Lack of nurses and doctors affecting hospitals in northern Alberta

AHS recently reduced hospital surgical, emergency, and acute care services in 5 communities in northern and central Alberta because of physician and nursing shortages.

Last month, I wrote a story covering the closure by Alberta Health Services of emergency departments of 3 hospitals in the province. Since that time, there have been several closures of various departments throughout Alberta.

My previous story highlighted closures in the communities of Elk Point, Fairview, and Rocky Mountain House. The closures ranged from 12 to 24 hours and were because of a lack of physician coverages.

The hospital in Elk Point lost emergency services again after that story. It closed its emergency department for 24 hours on 20 May, and then another 24-hour closure on 27 May.

Furthermore, AHS decided to close emergency services in Elk Point every Tuesday and Thursday until further notice, effective 1 June.

Elk Point isn’t the only community losing hospital services since my original story.

First, AHS decided to cancel some obstetric services at the hospital in Westlock for nearly two months, starting on 19 May and running until 12 July. The lack of C-section services specifically was because of a physician on maternity leave. This also resulted in the hospital providing obstetrical services for only low-risk births.

AHS planned to use hospitals in Barrhead (40 km away) and St. Albert (68 km away), as well as Edmonton, if needed.

In addition, AHS cancelled surgical services at the hospital in St. Paul, because of a lack anaesthetist coverage, as a result of physician vacancies and an inability to secure locum coverage. The days without surgeries included 20–22 May and 28 May–1 June. Surgery services cancelled included C-sections.

Hospitals in Bonnyville (66 km away), Cold Lake (118 km), and Lac La Biche (122 km) were designated as backups, just in case.

Speaking of Elk Point and S. Paul, AHS sent out the following letter last Friday.

Due to a lack of nurses, AHS had to shut down a third of the acute care bed at the St. Therese–St. Paul Healthcare Centre and nearly half the acute care beds at the Elk Point Healthcare Centre for nearly 3 months.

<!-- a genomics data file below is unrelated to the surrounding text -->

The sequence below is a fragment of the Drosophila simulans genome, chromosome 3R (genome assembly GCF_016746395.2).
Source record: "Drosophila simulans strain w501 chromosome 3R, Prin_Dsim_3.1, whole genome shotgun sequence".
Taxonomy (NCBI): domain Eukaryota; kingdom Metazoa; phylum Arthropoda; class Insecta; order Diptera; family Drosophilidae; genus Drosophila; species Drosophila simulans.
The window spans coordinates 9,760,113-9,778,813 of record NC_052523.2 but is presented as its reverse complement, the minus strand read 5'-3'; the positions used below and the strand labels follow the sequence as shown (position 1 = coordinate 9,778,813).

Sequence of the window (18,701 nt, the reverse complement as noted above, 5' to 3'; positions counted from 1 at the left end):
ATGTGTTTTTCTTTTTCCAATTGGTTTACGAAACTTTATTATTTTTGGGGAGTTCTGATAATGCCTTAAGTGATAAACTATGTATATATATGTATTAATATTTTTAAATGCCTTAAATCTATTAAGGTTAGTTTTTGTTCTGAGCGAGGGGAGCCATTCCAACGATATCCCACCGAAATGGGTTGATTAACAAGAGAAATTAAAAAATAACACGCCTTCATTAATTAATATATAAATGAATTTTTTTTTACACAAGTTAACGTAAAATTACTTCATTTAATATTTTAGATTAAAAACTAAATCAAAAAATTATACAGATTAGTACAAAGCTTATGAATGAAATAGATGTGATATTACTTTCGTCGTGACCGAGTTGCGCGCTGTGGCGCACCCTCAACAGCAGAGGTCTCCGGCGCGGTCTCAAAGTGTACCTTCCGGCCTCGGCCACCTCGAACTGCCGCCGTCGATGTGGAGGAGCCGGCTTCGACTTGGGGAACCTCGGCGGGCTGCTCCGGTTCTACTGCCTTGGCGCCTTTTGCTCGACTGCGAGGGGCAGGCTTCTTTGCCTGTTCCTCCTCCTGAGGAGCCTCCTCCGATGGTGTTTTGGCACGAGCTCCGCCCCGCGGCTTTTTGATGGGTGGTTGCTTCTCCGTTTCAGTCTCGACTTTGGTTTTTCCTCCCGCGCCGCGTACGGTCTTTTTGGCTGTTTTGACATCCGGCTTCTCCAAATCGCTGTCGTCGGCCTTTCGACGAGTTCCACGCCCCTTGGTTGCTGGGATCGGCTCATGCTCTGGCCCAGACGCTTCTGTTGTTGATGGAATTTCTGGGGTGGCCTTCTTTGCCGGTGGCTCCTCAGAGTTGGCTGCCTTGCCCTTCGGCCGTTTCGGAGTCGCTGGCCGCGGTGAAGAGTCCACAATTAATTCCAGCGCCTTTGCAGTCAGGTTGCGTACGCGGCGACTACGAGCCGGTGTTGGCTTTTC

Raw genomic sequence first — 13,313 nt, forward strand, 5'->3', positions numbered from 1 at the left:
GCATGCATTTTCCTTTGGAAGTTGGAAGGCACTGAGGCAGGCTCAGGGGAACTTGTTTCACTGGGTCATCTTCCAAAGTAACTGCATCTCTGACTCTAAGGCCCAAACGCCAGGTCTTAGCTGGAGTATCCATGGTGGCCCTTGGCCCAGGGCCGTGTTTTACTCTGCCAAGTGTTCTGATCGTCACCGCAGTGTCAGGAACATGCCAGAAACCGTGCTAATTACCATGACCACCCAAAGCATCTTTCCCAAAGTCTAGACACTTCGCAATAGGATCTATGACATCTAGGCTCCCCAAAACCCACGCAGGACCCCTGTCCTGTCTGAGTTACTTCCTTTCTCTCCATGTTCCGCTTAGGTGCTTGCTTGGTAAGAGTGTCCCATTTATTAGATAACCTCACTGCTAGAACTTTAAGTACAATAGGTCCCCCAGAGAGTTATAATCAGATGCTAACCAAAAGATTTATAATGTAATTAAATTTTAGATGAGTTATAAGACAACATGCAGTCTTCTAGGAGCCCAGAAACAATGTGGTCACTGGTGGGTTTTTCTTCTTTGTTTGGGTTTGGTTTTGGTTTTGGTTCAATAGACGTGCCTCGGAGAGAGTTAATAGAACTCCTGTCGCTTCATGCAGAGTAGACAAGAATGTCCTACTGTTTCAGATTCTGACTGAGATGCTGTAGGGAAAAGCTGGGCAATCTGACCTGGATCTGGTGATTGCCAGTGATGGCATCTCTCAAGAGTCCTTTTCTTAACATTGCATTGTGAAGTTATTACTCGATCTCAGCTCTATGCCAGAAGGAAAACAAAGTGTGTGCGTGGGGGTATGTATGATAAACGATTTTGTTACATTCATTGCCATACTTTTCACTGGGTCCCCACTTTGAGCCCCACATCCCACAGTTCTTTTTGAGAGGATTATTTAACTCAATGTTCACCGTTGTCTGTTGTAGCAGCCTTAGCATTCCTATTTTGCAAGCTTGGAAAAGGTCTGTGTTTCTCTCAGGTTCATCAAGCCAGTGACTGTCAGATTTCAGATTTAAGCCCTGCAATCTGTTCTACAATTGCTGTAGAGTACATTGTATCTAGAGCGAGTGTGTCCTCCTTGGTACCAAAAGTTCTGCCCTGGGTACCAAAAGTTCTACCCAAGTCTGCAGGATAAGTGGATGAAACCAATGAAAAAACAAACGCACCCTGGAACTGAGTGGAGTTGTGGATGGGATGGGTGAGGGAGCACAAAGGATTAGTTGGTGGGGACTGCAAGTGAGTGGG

Finally, yesterday, AHS shut down the emergency department at the hospital in Boyle, a community about 163 kilometres north of Edmonton. This 24-hour shutdown took place because of a lack of physicians. Hospitals in Athabasca and Lac La Biche were on call for any emergency rerouting.

So, what’s causing all these pauses and cancellations?

If we look at the Schedule 2 for the last 5 AHS annual reports, we find the following information regarding full-time equivalent positions for nurses in Alberta.


Looks like we had quite a few more nurses last year than we did the year previous.

Now let’s look at the difference in numbers from the previous year.


Finally, let’s look at the percentage increases:


While the number of nurses increased last year compared to the previous year, it’s been at a slower rate.

In fact, if you compare the number of total nurses against the total population, Alberta had 1 nurse for every 173.4 people in 2018–2019 and 1 nurse for every 172.3 people in 2019–2020.

So, even though the number of nurses has increased, the number of nurses per capita has decreases.

And we don’t even know what the numbers for 2021 are yet. Plus, this is for the entire province. It would be interesting to see what the numbers are like for the St. Paul and Elk Point hospitals specifically.

We do know that for the entire North Zone, there were 7 fewer AHS staff in general (not just nurses) in 2019–2020 compared to 2018–2019 and 27 fewer physicians.

Per capita, that’s 1 AHS staff for every 44.4 persons and 1 physician for every 747.6 persons in 2019–2020. The previous year, it was 1 AHS staff for every 44.2 persons and 1 physician for every 772.2 persons.

Again, we don’t have numbers for 2020–2021 nor numbers for St. Paul and Elk Point specifically. But if they’re anything like they were for the entire province and for the health zone as a whole over the last two years, reduction in staffing may be to blame.

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By Kim Siever

Kim Siever is an independent queer journalist based in Lethbridge, Alberta. He writes daily news articles, focusing on politics and labour.

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